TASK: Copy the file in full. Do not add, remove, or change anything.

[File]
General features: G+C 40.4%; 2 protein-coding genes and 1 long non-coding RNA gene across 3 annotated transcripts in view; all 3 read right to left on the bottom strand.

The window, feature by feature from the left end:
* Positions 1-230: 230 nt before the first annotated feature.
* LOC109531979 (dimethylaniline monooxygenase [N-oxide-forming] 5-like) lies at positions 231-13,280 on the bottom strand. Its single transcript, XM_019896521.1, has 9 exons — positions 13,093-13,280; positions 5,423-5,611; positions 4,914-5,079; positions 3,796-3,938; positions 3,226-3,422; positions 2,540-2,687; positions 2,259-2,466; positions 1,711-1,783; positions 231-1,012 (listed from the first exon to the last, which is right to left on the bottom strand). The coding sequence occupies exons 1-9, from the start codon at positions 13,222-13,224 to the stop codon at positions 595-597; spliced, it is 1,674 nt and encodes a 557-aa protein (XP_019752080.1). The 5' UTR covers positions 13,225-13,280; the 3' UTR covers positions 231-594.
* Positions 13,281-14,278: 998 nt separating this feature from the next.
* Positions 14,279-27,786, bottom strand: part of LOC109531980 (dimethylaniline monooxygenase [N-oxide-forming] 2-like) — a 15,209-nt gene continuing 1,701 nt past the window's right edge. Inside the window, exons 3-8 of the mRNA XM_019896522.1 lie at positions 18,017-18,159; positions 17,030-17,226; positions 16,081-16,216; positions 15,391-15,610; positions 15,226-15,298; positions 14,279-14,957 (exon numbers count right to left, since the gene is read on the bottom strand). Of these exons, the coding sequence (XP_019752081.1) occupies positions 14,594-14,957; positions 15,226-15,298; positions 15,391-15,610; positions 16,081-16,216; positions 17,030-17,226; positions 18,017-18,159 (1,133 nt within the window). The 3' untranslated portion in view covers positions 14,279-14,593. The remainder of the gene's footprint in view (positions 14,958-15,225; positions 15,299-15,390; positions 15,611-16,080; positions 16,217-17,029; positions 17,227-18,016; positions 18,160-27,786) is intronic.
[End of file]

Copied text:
General features: G+C 40.4%; 2 protein-coding genes and 1 long non-coding RNA gene across 3 annotated transcripts in view; all 3 read right to left on the bottom strand.

The window, feature by feature from the left end:
* Positions 1-230: 230 nt before the first annotated feature.
* LOC109531979 (dimethylaniline monooxygenase [N-oxide-forming] 5-like) lies at positions 231-13,280 on the bottom strand. Its single transcript, XM_019896521.1, has 9 exons — positions 13,093-13,280; positions 5,423-5,611; positions 4,914-5,079; positions 3,796-3,938; positions 3,226-3,422; positions 2,540-2,687; positions 2,259-2,466; positions 1,711-1,783; positions 231-1,012 (listed from the first exon to the last, which is right to left on the bottom strand). The coding sequence occupies exons 1-9, from the start codon at positions 13,222-13,224 to the stop codon at positions 595-597; spliced, it is 1,674 nt and encodes a 557-aa protein (XP_019752080.1). The 5' UTR covers positions 13,225-13,280; the 3' UTR covers positions 231-594.
* Positions 13,281-14,278: 998 nt separating this feature from the next.
* Positions 14,279-27,786, bottom strand: part of LOC109531980 (dimethylaniline monooxygenase [N-oxide-forming] 2-like) — a 15,209-nt gene continuing 1,701 nt past the window's right edge. Inside the window, exons 3-8 of the mRNA XM_019896522.1 lie at positions 18,017-18,159; positions 17,030-17,226; positions 16,081-16,216; positions 15,391-15,610; positions 15,226-15,298; positions 14,279-14,957 (exon numbers count right to left, since the gene is read on the bottom strand). Of these exons, the coding sequence (XP_019752081.1) occupies positions 14,594-14,957; positions 15,226-15,298; positions 15,391-15,610; positions 16,081-16,216; positions 17,030-17,226; positions 18,017-18,159 (1,133 nt within the window). The 3' untranslated portion in view covers positions 14,279-14,593. The remainder of the gene's footprint in view (positions 14,958-15,225; positions 15,299-15,390; positions 15,611-16,080; positions 16,217-17,029; positions 17,227-18,016; positions 18,160-27,786) is intronic.